Craniofacial defects are among the most common birth defects with cranial neural crest cells (NCCs) playing a fundamental role in craniofacial development. The cranial NCCs migrate from dorsal neural folds to populate the branchial arches. Then they differentiate into the cells that form facial structures. For example, the mandible forms from the first branchial arch (BA1). Twisted gastrulation (Twsg1) is a gene that has been found to influence craniofacial development. A mutation in Twsg1 in mice produces a spectrum of craniofacial defects ranging from normal appearance to underdevelopment of the mandible, midline facial defects, and forebrain defects resulting in holoprosencephaly. Previous research has shown that Twsg1 acts as a bone morphogenetic protein (BMP) antagonist and thereby limits apoptosis in BA1, a key destination of cranial NCCs. Apoptosis is increased in BA1 in the absence of Twsg1, leading to a loss of BA1 derivatives. The hypothesis of this work is that the absence of Twsg1 also increases apoptosis in the cranial NCCs and thereby limits the population of NCCs prior to their migration to BA1. This study focused on determining whether the NCC population was depleted in Twsg1 knockout mice and whether the midbrain region itself was affected. We found that the midbrain markers were normal, but the markers specific for NCCs were significantly reduced. This reduction is consistent with a depletion of the NCC population. Future research will directly study proliferation, apoptosis, and BMP signaling in NCC populations in the absence of Twsg1.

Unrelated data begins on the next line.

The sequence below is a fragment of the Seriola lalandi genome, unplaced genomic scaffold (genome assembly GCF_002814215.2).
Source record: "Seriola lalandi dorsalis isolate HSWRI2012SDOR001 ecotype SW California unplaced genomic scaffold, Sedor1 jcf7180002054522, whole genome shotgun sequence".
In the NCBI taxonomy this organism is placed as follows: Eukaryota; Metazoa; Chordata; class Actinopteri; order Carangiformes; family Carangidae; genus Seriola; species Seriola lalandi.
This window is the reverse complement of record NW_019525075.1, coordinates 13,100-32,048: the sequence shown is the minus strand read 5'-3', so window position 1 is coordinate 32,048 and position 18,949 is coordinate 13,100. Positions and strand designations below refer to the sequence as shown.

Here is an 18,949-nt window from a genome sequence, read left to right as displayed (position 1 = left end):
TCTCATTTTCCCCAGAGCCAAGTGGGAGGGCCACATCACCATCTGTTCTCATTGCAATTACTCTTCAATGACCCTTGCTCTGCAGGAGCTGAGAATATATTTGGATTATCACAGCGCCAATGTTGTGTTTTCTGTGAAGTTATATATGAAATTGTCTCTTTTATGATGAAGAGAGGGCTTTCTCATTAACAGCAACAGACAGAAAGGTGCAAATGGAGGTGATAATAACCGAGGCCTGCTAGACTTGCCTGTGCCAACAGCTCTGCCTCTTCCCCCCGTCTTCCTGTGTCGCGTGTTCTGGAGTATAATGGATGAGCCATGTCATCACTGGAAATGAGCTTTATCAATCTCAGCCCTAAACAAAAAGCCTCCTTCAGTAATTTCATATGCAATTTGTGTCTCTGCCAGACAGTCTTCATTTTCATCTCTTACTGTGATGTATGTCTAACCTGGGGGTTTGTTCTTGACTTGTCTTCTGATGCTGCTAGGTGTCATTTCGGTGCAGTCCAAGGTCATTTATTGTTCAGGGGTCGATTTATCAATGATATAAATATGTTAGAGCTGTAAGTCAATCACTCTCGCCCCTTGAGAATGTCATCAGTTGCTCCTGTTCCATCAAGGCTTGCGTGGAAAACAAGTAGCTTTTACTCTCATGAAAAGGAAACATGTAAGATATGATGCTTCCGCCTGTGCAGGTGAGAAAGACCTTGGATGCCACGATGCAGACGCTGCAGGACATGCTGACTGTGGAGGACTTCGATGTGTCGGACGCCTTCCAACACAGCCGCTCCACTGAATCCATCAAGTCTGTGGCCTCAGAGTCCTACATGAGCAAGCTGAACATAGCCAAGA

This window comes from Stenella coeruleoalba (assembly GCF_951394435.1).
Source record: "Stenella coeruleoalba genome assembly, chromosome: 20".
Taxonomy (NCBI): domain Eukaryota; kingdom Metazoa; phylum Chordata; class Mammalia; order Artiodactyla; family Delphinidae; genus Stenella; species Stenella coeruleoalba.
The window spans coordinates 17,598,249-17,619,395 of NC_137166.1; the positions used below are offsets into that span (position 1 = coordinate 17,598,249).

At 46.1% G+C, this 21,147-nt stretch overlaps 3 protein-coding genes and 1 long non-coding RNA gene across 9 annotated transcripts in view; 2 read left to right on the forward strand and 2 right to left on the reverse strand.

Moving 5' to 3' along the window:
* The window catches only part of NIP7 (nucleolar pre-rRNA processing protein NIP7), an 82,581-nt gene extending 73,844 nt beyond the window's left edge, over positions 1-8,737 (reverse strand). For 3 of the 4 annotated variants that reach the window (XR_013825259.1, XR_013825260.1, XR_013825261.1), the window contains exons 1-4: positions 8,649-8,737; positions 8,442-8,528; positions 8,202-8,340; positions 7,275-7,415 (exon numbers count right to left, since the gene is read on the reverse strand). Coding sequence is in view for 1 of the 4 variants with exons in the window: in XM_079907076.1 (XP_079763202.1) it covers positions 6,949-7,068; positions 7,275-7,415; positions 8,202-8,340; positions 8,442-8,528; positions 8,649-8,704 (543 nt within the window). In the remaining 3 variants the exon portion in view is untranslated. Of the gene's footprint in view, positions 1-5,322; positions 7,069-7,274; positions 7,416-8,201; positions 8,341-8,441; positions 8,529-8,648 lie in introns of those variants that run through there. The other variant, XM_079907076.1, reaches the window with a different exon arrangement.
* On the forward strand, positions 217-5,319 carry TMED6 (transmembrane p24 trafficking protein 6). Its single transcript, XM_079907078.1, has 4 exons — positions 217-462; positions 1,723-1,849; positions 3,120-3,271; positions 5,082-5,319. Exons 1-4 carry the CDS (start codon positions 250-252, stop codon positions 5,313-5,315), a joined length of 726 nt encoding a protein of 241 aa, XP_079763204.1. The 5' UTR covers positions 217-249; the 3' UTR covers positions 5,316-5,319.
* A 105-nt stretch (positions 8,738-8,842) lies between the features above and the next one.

Additional contributors: Ashley Peterson; Cynthia Forsman-Earl; Anna Petryk (faculty mentor).
Absence of Twisted Gastrulation (Twsg1) Limits the Population of Cranial Neural Crest Cells.
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